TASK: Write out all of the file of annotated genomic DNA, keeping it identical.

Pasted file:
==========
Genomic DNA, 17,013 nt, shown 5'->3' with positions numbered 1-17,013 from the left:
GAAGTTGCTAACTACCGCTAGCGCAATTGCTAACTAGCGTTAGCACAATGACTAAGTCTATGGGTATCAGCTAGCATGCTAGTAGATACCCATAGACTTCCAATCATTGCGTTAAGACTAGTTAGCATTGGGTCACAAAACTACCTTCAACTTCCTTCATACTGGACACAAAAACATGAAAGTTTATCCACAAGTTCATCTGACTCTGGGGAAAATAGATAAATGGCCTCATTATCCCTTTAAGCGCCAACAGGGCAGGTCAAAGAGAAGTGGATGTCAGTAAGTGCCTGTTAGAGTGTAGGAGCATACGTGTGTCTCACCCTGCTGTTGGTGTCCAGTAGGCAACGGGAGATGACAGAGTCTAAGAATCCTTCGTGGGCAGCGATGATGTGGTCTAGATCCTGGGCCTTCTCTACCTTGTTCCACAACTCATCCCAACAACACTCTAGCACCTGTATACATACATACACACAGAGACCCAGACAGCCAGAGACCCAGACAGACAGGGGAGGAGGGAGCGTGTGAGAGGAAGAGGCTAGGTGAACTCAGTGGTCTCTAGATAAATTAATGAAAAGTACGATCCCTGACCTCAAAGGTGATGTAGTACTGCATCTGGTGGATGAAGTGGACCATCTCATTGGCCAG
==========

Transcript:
Genomic DNA, 17,013 nt, shown 5'->3' with positions numbered 1-17,013 from the left:
GAAGTTGCTAACTACCGCTAGCGCAATTGCTAACTAGCGTTAGCACAATGACTAAGTCTATGGGTATCAGCTAGCATGCTAGTAGATACCCATAGACTTCCAATCATTGCGTTAAGACTAGTTAGCATTGGGTCACAAAACTACCTTCAACTTCCTTCATACTGGACACAAAAACATGAAAGTTTATCCACAAGTTCATCTGACTCTGGGGAAAATAGATAAATGGCCTCATTATCCCTTTAAGCGCCAACAGGGCAGGTCAAAGAGAAGTGGATGTCAGTAAGTGCCTGTTAGAGTGTAGGAGCATACGTGTGTCTCACCCTGCTGTTGGTGTCCAGTAGGCAACGGGAGATGACAGAGTCTAAGAATCCTTCGTGGGCAGCGATGATGTGGTCTAGATCCTGGGCCTTCTCTACCTTGTTCCACAACTCATCCCAACAACACTCTAGCACCTGTATACATACATACACACAGAGACCCAGACAGCCAGAGACCCAGACAGACAGGGGAGGAGGGAGCGTGTGAGAGGAAGAGGCTAGGTGAACTCAGTGGTCTCTAGATAAATTAATGAAAAGTACGATCCCTGACCTCAAAGGTGATGTAGTACTGCATCTGGTGGATGAAGTGGACCATCTCATTGGCCAG